FLORENCE — Being known around the world for beautifully handcrafted shoes is not enough. Salvatore Ferragamo also wants to be respected for its budding fragrance business.
Duringan interview with Ferruccio Ferragamo, chief executive of Ferragamo, in the fresco-painted drawing room of Ferragamo’s headquarters here, Ferragamo revealed that he is determined to push Ferragamo’s fragrance business to break the $117 million (or 100 million euro) mark in the next three years with an aggressive launch plan.
“Yes, OK, that is being optimistic,” Ferragamo admitted, and added, “but we know now that we have a good team who are professional and positive and believe in the company.”
Ferragamo said the company didn’t have the right people in the beginning, and despite the bad economic climate, saw good potential for its fragrance business.
“It’s a good vehicle for communication and, in general, the product gives more brand awareness and image of the company,” he said.
Certain of the company’s future success, Ferragamo said he believes that the sales volume of the fragrance business can be increased to 10 to 15 percent of the company’s sales, which last year totaled $642 million, up from approximately 6 percent now. Dollar figures have been converted from the euro at current exchange rates.
He added Ferragamo’s fragrance arm had a net turnover of $40.9 million worldwide in the past 12 months.
After dissolving a joint-venture contract with Bulgari, Ferragamo Parfums was established in 2001 to control the entire business of Ferragamo and Ungaro fragrances, from the development of the scent to the distribution.
Since the breakup with Bulgari in 2001, Salvatore Ferragamo fragrances increased revenues by 65 to 75 percent in less than a year. Growth of wholesale volume in 2002 was 20 percent over 2001.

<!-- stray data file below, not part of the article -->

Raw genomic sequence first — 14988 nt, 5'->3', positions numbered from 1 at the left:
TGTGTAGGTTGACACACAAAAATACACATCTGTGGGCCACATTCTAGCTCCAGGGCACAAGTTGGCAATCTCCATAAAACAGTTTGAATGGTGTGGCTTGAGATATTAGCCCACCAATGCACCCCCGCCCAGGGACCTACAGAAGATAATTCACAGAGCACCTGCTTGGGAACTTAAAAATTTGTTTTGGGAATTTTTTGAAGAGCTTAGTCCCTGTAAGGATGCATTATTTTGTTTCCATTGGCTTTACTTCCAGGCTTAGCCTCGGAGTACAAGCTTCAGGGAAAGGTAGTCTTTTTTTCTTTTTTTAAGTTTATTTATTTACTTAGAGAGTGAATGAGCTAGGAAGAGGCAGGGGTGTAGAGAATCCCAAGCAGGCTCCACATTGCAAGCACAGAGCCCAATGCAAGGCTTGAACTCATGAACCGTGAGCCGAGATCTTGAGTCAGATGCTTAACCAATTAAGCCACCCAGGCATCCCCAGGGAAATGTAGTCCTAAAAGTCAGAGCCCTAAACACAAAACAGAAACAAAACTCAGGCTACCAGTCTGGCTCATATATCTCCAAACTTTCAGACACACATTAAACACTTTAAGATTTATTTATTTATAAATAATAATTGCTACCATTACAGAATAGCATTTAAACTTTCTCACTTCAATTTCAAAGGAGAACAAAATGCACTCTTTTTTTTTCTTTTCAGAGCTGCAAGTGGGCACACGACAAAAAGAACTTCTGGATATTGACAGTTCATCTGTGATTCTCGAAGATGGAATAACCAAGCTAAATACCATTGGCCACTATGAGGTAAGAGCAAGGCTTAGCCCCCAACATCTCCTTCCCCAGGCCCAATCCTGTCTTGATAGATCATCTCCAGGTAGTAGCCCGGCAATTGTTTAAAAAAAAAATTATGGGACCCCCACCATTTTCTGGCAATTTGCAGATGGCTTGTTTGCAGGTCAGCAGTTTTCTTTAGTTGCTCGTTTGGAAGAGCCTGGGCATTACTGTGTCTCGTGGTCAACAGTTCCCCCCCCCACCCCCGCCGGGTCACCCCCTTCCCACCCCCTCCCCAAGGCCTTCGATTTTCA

“That sounds like a lot but it’s easy to grow when you are young,” Ferragamo said, adding that it was a different situation when they were part of Bulgari.
“It was a different setup with Bulgari — when it was a joint venture and they had their own perfumes. Maybe we didn’t start with the right product, and the team and communication was not very good on licensing.”Ferragamo dismissed any claims about bad blood between his company and Bulgari.
“We are good friends, there is no problem,” Ferragamo said.
The recent growth of the company is substantial, considering in 2002 there were only tactical launches of the lines, Parfum Subtil and Subtil pour Homme.
Ferragamo Perfumes has mapped out an aggressive launch plan, starting with Incanto this spring-summer. It will be followed next spring-summer by Incanto for men, then an Ungaro women’s release in 2004 and a cologne launch for Ferragamo slated for 2005, as well as an Ungaro men’s fragrance launch.
Ferragamo labeled the new launch lineup as “ambitious.”
“As Ferragamo group, we tend to provide a direct approach to the market and we are confident that sales also will benefit from this decision,” Ferragamo said, adding strongly: “We are convinced that Incanto is destined to seal a new era for Salvatore Ferragamo in the fragrance business.”
In addition to its ambitious launch plan, Ferragamo also has changed nearly half of its world distribution partners —with ITF heading up the Italian market. New distribution partners also are present in the U.S., Japan, Switzerland, Holland, Portugal and Germany to help drive sales.
The U.S. currently accounts for 50 percent of sales — the biggest share of Ferragamo’s fragrance market, followed by Europe and Russia, which Ferragamo believes to be “potentially enormous.”
Ferragamo said that other markets may become more important players in the future.
“The Asian-Pacific market is growing — for example, Japan is a very important market for Ferragamo. But they have a different relationship with perfume — they used to just keep it on the table, but now they are starting to wear it. Korea is another country that has experienced massive growth in turnover — some 40 to 50 percent in the past year,” he said.
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